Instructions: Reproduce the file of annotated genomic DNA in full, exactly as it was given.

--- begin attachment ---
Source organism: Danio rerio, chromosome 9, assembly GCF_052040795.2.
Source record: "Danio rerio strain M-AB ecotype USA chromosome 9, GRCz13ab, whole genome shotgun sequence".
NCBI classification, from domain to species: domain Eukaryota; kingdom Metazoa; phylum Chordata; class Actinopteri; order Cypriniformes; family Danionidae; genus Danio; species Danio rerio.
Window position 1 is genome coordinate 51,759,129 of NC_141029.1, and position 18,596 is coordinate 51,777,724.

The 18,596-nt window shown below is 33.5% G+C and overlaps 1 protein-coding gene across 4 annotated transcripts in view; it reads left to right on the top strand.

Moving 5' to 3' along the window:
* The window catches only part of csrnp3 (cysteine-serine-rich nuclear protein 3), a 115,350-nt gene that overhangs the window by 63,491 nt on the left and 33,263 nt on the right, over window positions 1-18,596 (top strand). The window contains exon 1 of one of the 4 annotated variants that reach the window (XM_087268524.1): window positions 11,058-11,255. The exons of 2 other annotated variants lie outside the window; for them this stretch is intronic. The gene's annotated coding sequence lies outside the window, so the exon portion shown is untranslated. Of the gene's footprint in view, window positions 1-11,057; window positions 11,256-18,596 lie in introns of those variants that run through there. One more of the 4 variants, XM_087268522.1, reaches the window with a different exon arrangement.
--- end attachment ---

Source organism: Danio rerio, chromosome 9, assembly GCF_052040795.2.
Source record: "Danio rerio strain M-AB ecotype USA chromosome 9, GRCz13ab, whole genome shotgun sequence".
NCBI classification, from domain to species: domain Eukaryota; kingdom Metazoa; phylum Chordata; class Actinopteri; order Cypriniformes; family Danionidae; genus Danio; species Danio rerio.
Window position 1 is genome coordinate 51,759,129 of NC_141029.1, and position 18,596 is coordinate 51,777,724.

The 18,596-nt window shown below is 33.5% G+C and overlaps 1 protein-coding gene across 4 annotated transcripts in view; it reads left to right on the top strand.

Moving 5' to 3' along the window:
* The window catches only part of csrnp3 (cysteine-serine-rich nuclear protein 3), a 115,350-nt gene that overhangs the window by 63,491 nt on the left and 33,263 nt on the right, over window positions 1-18,596 (top strand). The window contains exon 1 of one of the 4 annotated variants that reach the window (XM_087268524.1): window positions 11,058-11,255. The exons of 2 other annotated variants lie outside the window; for them this stretch is intronic. The gene's annotated coding sequence lies outside the window, so the exon portion shown is untranslated. Of the gene's footprint in view, window positions 1-11,057; window positions 11,256-18,596 lie in introns of those variants that run through there. One more of the 4 variants, XM_087268522.1, reaches the window with a different exon arrangement.